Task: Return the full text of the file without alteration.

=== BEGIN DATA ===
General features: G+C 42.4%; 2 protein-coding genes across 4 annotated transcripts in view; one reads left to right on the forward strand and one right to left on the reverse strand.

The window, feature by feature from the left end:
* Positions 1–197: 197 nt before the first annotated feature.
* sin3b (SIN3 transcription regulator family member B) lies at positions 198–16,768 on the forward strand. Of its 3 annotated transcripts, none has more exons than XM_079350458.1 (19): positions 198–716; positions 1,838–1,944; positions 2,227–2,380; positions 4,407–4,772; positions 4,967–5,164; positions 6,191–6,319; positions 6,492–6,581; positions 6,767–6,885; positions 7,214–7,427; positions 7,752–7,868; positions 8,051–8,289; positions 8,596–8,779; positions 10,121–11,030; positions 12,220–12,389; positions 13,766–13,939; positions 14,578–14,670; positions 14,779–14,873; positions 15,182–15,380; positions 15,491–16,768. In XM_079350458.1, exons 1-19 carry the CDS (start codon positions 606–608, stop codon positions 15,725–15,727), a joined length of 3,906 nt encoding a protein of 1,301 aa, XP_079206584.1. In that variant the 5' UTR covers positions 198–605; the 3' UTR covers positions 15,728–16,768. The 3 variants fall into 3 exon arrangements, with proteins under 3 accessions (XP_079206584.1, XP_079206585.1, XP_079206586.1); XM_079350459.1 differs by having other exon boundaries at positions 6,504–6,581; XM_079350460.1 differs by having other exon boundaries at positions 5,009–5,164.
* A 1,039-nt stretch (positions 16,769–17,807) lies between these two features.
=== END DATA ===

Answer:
General features: G+C 42.4%; 2 protein-coding genes across 4 annotated transcripts in view; one reads left to right on the forward strand and one right to left on the reverse strand.

The window, feature by feature from the left end:
* Positions 1–197: 197 nt before the first annotated feature.
* sin3b (SIN3 transcription regulator family member B) lies at positions 198–16,768 on the forward strand. Of its 3 annotated transcripts, none has more exons than XM_079350458.1 (19): positions 198–716; positions 1,838–1,944; positions 2,227–2,380; positions 4,407–4,772; positions 4,967–5,164; positions 6,191–6,319; positions 6,492–6,581; positions 6,767–6,885; positions 7,214–7,427; positions 7,752–7,868; positions 8,051–8,289; positions 8,596–8,779; positions 10,121–11,030; positions 12,220–12,389; positions 13,766–13,939; positions 14,578–14,670; positions 14,779–14,873; positions 15,182–15,380; positions 15,491–16,768. In XM_079350458.1, exons 1-19 carry the CDS (start codon positions 606–608, stop codon positions 15,725–15,727), a joined length of 3,906 nt encoding a protein of 1,301 aa, XP_079206584.1. In that variant the 5' UTR covers positions 198–605; the 3' UTR covers positions 15,728–16,768. The 3 variants fall into 3 exon arrangements, with proteins under 3 accessions (XP_079206584.1, XP_079206585.1, XP_079206586.1); XM_079350459.1 differs by having other exon boundaries at positions 6,504–6,581; XM_079350460.1 differs by having other exon boundaries at positions 5,009–5,164.
* A 1,039-nt stretch (positions 16,769–17,807) lies between these two features.